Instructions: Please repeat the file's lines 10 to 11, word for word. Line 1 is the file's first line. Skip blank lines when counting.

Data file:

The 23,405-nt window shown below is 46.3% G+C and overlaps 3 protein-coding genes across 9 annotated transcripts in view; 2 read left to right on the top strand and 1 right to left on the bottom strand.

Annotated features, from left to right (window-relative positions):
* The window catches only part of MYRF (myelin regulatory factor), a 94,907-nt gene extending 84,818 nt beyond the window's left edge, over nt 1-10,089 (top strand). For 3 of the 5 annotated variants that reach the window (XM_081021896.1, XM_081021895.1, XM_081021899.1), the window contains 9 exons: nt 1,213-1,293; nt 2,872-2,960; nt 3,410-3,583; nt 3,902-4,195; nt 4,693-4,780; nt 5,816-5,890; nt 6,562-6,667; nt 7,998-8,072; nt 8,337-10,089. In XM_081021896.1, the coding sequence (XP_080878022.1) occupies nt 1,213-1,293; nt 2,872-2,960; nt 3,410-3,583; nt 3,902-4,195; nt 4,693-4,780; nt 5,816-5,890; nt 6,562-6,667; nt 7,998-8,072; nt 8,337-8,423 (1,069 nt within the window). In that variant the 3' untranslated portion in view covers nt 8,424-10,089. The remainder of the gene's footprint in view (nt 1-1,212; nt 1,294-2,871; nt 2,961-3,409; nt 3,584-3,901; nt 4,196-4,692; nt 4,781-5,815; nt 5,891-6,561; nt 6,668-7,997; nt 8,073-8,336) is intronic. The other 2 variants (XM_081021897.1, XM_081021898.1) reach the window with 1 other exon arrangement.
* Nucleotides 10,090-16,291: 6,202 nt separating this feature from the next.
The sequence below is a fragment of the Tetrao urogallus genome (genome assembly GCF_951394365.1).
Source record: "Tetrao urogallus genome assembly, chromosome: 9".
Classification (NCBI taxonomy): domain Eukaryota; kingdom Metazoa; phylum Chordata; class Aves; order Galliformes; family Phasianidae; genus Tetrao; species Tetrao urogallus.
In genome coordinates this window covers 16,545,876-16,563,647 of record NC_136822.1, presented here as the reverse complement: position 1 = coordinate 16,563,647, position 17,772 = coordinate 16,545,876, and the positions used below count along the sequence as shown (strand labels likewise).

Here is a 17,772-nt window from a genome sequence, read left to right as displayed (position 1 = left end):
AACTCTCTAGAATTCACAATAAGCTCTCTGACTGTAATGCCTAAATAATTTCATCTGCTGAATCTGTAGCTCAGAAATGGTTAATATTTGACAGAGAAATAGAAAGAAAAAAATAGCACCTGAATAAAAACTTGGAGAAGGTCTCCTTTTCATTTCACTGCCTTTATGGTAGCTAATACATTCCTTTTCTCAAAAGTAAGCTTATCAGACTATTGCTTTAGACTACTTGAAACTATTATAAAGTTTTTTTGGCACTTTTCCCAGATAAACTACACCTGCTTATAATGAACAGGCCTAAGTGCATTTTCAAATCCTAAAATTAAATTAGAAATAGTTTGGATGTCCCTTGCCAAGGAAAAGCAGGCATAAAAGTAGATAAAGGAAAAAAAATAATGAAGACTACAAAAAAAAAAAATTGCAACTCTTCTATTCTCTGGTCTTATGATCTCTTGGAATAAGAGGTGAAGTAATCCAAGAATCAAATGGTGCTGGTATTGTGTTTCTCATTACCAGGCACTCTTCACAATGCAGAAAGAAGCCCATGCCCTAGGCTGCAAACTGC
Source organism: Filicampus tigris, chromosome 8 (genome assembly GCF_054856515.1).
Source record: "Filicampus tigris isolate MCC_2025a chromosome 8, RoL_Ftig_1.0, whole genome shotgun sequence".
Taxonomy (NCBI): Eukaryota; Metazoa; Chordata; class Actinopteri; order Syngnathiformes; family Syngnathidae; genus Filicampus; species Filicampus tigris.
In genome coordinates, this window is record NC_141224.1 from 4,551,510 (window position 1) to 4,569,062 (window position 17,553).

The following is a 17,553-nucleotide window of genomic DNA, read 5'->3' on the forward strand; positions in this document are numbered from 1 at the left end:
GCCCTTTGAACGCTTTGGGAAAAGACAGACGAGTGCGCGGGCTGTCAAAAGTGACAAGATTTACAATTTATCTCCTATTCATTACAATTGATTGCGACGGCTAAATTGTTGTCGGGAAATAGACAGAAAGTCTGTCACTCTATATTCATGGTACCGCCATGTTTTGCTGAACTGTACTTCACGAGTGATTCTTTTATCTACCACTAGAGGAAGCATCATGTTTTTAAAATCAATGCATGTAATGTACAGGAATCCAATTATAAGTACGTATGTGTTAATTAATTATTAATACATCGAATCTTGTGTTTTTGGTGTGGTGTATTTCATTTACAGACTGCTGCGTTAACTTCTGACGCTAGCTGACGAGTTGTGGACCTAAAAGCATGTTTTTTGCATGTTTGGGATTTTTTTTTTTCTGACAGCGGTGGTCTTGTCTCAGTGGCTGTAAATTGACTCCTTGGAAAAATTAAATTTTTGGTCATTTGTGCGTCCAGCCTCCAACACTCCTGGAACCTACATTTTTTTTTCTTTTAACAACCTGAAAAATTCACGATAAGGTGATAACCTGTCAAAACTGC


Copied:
AACTCTCTAGAATTCACAATAAGCTCTCTGACTGTAATGCCTAAATAATTTCATCTGCTGAATCTGTAGCTCAGAAATGGTTAATATTTGACAGAGAAATAGAAAGAAAAAAATAGCACCTGAATAAAAACTTGGAGAAGGTCTCCTTTTCATTTCACTGCCTTTATGGTAGCTAATACATTCCTTTTCTCAAAAGTAAGCTTATCAGACTATTGCTTTAGACTACTTGAAACTATTATAAAGTTTTTTTGGCACTTTTCCCAGATAAACTACACCTGCTTATAATGAACAGGCCTAAGTGCATTTTCAAATCCTAAAATTAAATTAGAAATAGTTTGGATGTCCCTTGCCAAGGAAAAGCAGGCATAAAAGTAGATAAAGGAAAAAAAATAATGAAGACTACAAAAAAAAAAAATTGCAACTCTTCTATTCTCTGGTCTTATGATCTCTTGGAATAAGAGGTGAAGTAATCCAAGAATCAAATGGTGCTGGTATTGTGTTTCTCATTACCAGGCACTCTTCACAATGCAGAAAGAAGCCCATGCCCTAGGCTGCAAACTGC
Source organism: Filicampus tigris, chromosome 8 (genome assembly GCF_054856515.1).